Teens film themselves smoking, vaping in Sentosa cable car, police report lodged
Two teen boys who filmed themselves smoking and vaping in a Sentosa cable car have been reported to the police, said operator Mount Faber Leisure Group on Sunday.
The 10-minute video, which was uploaded on social media platform TikTok on Jan 28, shows three teen boys riding a cable car from the Imbiah Lookout station to the Merlion station on the Sentosa line.
The clip garnered around 25,000 views on the platform before TikTok user shu2899 set his account to private on Sunday evening.
When the cable car starts ascending, one of the teens is seen taking out an e-vaporiser from his bag and starting to vape as he chats with his friends. The teen filming the video then takes out a pack of cigarettes and starts smoking. The third teen cannot be seen in the video most of the time.
As the cable car approached Imbiah Lookout station, the teen filming can be heard saying “Keep, keep, keep!” to his vaping friend, who took one last puff before putting the e-vaporiser back in his bag.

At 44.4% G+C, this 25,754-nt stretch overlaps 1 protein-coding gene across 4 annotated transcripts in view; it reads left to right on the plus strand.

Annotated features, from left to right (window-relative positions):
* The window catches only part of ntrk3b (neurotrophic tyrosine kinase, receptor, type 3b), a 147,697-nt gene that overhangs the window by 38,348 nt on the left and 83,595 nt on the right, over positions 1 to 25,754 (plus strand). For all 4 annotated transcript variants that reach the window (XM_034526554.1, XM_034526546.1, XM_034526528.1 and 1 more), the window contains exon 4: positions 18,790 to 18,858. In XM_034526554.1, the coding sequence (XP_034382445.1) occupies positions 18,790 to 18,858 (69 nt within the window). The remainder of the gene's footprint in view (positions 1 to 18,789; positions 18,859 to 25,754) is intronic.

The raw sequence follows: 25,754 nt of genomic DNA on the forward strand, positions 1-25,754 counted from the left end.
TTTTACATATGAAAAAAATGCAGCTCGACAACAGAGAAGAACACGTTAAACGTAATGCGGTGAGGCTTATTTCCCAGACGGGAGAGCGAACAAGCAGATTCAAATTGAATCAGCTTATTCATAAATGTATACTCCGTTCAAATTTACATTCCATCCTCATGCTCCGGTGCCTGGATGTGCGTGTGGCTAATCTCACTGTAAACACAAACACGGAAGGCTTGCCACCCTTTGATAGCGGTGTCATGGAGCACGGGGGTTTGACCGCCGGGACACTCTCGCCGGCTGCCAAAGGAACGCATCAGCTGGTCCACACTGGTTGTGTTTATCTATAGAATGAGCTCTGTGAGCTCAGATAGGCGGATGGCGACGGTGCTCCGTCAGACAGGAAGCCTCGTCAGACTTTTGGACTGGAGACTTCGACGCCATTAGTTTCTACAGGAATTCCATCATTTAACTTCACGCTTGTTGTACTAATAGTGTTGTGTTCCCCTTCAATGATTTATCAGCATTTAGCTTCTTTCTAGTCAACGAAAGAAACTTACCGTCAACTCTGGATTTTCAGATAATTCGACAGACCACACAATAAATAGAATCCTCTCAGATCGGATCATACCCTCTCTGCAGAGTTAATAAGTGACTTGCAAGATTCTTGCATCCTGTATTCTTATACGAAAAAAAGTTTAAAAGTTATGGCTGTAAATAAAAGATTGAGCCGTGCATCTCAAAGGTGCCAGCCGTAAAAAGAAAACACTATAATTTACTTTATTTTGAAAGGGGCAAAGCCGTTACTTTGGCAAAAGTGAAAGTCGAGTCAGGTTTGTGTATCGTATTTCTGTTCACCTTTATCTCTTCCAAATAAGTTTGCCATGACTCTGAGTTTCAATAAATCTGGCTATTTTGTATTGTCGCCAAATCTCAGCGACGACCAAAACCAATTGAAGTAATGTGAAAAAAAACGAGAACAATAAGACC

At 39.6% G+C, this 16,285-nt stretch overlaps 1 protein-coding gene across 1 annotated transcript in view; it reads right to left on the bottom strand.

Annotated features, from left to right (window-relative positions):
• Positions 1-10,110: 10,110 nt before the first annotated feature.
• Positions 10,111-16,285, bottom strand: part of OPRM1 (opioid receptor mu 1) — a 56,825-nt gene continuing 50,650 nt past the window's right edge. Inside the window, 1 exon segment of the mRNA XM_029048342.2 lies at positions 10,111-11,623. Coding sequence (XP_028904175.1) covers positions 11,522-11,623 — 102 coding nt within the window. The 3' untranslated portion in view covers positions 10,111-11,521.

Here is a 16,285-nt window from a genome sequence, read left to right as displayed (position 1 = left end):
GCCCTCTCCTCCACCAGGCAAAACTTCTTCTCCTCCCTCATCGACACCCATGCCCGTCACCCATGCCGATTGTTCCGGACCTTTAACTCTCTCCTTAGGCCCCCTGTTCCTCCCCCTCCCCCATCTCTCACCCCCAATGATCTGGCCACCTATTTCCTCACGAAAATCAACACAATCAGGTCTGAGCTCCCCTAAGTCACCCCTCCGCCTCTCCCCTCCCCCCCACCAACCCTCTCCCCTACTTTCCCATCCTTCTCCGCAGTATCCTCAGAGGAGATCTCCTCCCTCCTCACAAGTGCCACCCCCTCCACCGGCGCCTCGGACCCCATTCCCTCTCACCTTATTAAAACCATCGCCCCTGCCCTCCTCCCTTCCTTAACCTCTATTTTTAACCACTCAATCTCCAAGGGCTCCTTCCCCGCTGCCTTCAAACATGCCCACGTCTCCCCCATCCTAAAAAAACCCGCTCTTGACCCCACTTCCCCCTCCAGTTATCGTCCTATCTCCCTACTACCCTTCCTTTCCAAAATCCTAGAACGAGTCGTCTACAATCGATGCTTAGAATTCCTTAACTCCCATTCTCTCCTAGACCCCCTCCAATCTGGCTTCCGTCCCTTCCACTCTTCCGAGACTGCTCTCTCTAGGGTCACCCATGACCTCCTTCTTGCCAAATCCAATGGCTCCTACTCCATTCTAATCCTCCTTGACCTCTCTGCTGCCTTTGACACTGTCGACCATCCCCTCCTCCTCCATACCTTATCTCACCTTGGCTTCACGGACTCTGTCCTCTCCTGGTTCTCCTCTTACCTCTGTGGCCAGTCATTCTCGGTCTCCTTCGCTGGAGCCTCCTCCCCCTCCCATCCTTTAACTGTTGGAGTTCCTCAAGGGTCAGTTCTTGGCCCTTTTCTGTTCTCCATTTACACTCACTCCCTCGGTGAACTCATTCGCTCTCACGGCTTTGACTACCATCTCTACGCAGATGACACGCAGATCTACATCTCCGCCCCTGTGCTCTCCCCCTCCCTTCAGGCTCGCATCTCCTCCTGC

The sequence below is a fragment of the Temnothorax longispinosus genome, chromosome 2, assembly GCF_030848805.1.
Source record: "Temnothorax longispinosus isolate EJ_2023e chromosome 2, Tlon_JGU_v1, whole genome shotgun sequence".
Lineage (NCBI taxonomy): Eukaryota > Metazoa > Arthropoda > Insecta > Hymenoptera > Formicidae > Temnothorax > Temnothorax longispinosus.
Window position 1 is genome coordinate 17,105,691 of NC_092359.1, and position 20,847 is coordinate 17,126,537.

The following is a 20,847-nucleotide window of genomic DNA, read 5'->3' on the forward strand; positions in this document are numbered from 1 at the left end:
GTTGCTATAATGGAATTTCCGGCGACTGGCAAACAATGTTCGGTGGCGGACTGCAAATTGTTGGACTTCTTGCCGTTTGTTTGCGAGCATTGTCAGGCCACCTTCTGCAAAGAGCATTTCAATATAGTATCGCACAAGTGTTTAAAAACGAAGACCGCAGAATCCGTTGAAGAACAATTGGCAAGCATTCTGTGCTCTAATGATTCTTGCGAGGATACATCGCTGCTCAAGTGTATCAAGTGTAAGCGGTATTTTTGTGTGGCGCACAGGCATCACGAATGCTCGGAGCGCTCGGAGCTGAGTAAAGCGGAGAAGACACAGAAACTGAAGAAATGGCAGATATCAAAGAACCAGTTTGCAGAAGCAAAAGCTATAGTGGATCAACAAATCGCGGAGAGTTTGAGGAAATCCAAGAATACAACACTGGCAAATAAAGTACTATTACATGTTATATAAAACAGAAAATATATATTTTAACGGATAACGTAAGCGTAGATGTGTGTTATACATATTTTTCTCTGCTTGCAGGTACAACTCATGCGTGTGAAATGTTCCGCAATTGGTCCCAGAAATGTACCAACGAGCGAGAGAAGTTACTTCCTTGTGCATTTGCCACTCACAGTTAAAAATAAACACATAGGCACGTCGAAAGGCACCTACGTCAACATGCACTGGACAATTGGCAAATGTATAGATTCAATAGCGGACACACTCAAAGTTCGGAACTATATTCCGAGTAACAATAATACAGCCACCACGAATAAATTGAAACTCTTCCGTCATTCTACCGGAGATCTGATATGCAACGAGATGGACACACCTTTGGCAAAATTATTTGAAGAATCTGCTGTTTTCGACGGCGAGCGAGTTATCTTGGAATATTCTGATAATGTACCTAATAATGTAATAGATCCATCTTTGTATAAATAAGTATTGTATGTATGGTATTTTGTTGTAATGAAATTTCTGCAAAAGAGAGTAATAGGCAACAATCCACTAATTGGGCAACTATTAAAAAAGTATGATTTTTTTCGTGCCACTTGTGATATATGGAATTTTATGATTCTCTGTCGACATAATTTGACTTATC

In response to queries from The Straits Times, Mount Faber Leisure Group said it has been alerted to the video on social media.
“Smoking is strictly prohibited in cable car cabins and ‘no smoking’ signs are displayed at all cable car stations and cabins. Offenders will be held accountable to the authorities,” said the group’s spokesman.
ST has contacted the Health Sciences Authority for comment.
In February, a 45-year-old man who was filmed using an e-vaporiser in an MRT cabin was issued a composition fine. The man claimed the e-vaporiser he used was a discarded one found on the streets and he has since thrown it away.
The purchase, possession and use of e-vaporisers are prohibited in Singapore. This includes purchases made through the Internet and from overseas. Offenders can be fined up to $2,000.
The import, distribution, possession for sale, sale or offer for sale of such products are also prohibited.
First-time offenders can be fined up to $10,000, or jailed up to six months, or both. For subsequent offences, they can be fined up to $20,000, or jailed up to 12 months, or both.
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